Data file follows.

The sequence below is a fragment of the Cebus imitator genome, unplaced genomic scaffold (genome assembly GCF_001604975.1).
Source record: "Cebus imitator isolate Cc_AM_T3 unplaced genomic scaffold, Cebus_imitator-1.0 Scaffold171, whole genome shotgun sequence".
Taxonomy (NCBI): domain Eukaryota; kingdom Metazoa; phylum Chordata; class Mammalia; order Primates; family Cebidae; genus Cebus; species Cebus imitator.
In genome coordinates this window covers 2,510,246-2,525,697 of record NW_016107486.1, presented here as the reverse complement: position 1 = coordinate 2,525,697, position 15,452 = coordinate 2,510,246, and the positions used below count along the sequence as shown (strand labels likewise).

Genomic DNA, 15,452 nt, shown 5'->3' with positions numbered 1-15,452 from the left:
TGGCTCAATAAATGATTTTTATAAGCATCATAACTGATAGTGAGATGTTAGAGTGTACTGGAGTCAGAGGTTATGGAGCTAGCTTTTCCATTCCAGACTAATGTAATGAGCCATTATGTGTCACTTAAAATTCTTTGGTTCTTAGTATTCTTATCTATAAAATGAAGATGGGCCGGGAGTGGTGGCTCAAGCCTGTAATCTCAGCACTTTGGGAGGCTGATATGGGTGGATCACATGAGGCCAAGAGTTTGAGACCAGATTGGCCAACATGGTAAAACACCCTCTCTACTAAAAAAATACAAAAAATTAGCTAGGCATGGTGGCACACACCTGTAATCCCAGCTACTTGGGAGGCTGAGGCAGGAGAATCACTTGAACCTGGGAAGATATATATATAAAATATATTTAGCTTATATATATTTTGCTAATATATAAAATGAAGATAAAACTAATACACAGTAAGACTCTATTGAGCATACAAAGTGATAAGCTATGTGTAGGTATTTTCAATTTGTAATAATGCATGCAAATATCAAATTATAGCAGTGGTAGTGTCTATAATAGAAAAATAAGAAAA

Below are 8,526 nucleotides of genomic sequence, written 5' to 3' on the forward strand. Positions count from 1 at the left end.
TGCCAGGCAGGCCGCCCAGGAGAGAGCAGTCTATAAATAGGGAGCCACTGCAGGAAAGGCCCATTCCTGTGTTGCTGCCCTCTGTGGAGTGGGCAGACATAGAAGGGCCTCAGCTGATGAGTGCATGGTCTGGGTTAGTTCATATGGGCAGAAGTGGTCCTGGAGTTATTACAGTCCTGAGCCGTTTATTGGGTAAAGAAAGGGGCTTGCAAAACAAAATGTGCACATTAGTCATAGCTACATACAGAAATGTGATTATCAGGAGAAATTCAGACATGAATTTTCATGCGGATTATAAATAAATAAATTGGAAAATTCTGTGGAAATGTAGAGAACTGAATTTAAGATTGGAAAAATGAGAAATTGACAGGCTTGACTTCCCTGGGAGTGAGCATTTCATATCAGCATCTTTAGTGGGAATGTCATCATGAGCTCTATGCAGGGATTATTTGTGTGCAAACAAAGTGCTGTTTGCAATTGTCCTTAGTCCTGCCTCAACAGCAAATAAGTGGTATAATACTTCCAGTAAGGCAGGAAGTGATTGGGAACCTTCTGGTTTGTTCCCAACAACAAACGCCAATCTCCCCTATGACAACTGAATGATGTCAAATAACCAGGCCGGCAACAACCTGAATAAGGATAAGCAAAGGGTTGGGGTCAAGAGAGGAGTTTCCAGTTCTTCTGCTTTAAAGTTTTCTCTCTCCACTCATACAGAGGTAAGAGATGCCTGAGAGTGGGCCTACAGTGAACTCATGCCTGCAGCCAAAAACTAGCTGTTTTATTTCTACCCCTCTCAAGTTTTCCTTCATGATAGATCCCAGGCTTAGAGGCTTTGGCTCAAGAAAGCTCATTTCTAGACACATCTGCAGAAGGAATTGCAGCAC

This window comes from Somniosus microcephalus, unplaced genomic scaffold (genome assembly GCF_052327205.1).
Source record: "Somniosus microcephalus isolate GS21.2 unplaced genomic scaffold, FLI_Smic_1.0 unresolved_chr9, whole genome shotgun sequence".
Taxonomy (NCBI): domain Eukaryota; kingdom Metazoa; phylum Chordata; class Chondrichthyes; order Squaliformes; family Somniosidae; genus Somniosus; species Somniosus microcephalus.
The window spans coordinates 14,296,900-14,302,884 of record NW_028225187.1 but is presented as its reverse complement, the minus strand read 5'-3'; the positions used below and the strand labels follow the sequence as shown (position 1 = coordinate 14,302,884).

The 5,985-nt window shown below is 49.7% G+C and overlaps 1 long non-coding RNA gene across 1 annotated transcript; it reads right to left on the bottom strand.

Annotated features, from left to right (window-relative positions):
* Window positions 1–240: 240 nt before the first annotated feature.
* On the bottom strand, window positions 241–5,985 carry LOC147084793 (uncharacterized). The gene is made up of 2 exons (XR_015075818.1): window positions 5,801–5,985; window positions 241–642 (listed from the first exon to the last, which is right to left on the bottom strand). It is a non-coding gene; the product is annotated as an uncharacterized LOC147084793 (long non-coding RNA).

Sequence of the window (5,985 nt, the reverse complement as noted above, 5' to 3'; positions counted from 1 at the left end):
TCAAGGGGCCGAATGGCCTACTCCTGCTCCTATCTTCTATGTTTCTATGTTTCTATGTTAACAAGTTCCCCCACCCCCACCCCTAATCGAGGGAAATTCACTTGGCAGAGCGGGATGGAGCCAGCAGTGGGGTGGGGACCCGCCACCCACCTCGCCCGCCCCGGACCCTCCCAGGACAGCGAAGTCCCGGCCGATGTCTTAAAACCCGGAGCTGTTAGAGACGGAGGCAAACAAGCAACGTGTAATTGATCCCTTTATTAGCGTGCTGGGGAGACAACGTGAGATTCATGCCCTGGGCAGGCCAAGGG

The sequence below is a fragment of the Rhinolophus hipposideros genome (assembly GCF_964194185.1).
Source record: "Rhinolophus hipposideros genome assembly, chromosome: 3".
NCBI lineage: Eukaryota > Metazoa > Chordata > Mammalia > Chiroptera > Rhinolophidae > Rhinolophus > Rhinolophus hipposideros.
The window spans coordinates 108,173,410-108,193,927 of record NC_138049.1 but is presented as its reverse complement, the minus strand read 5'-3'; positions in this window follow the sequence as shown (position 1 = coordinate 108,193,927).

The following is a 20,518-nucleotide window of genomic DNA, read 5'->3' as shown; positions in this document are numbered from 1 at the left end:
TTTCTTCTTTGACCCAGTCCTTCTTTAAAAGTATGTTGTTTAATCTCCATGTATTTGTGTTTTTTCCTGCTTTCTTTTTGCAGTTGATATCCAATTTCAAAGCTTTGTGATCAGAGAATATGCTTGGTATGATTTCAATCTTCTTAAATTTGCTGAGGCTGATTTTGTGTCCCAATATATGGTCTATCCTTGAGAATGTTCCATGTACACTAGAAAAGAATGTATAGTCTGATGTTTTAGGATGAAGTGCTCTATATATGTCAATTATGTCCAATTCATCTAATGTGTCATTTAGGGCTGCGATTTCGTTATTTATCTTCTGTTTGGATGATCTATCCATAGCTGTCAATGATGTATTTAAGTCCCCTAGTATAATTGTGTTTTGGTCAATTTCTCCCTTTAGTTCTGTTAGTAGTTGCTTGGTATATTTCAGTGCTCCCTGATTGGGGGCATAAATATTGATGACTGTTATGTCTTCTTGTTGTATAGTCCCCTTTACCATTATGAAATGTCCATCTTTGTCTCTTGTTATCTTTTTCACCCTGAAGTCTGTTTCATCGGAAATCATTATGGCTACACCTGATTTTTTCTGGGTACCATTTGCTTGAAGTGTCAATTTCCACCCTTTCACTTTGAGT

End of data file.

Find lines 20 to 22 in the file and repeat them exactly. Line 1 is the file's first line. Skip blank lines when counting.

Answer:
Source record: "Rhinolophus hipposideros genome assembly, chromosome: 3".
NCBI lineage: Eukaryota > Metazoa > Chordata > Mammalia > Chiroptera > Rhinolophidae > Rhinolophus > Rhinolophus hipposideros.
The window spans coordinates 108,173,410-108,193,927 of record NC_138049.1 but is presented as its reverse complement, the minus strand read 5'-3'; positions in this window follow the sequence as shown (position 1 = coordinate 108,193,927).